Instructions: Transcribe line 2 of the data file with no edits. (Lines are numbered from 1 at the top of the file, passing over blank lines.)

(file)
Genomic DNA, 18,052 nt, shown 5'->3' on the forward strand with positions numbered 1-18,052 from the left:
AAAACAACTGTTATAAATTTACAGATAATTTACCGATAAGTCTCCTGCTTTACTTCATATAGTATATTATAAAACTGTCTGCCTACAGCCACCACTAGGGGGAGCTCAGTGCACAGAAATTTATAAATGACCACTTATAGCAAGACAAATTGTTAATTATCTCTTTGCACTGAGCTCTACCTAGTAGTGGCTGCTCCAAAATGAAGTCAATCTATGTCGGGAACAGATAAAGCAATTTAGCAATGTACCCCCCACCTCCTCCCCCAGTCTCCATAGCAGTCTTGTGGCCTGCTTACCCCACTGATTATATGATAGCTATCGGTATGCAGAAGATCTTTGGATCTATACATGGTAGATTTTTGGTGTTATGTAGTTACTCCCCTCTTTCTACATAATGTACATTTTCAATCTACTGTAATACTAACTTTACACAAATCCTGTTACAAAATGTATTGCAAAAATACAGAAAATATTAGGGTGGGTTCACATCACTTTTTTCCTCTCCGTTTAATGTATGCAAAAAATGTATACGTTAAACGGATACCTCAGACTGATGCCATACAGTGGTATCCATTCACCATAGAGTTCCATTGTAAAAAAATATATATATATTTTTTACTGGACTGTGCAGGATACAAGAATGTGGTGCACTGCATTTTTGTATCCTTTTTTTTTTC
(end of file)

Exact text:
AAAACAACTGTTATAAATTTACAGATAATTTACCGATAAGTCTCCTGCTTTACTTCATATAGTATATTATAAAACTGTCTGCCTACAGCCACCACTAGGGGGAGCTCAGTGCACAGAAATTTATAAATGACCACTTATAGCAAGACAAATTGTTAATTATCTCTTTGCACTGAGCTCTACCTAGTAGTGGCTGCTCCAAAATGAAGTCAATCTATGTCGGGAACAGATAAAGCAATTTAGCAATGTACCCCCCACCTCCTCCCCCAGTCTCCATAGCAGTCTTGTGGCCTGCTTACCCCACTGATTATATGATAGCTATCGGTATGCAGAAGATCTTTGGATCTATACATGGTAGATTTTTGGTGTTATGTAGTTACTCCCCTCTTTCTACATAATGTACATTTTCAATCTACTGTAATACTAACTTTACACAAATCCTGTTACAAAATGTATTGCAAAAATACAGAAAATATTAGGGTGGGTTCACATCACTTTTTTCCTCTCCGTTTAATGTATGCAAAAAATGTATACGTTAAACGGATACCTCAGACTGATGCCATACAGTGGTATCCATTCACCATAGAGTTCCATTGTAAAAAAATATATATATATTTTTTACTGGACTGTGCAGGATACAAGAATGTGGTGCACTGCATTTTTGTATCCTTTTTTTTTTC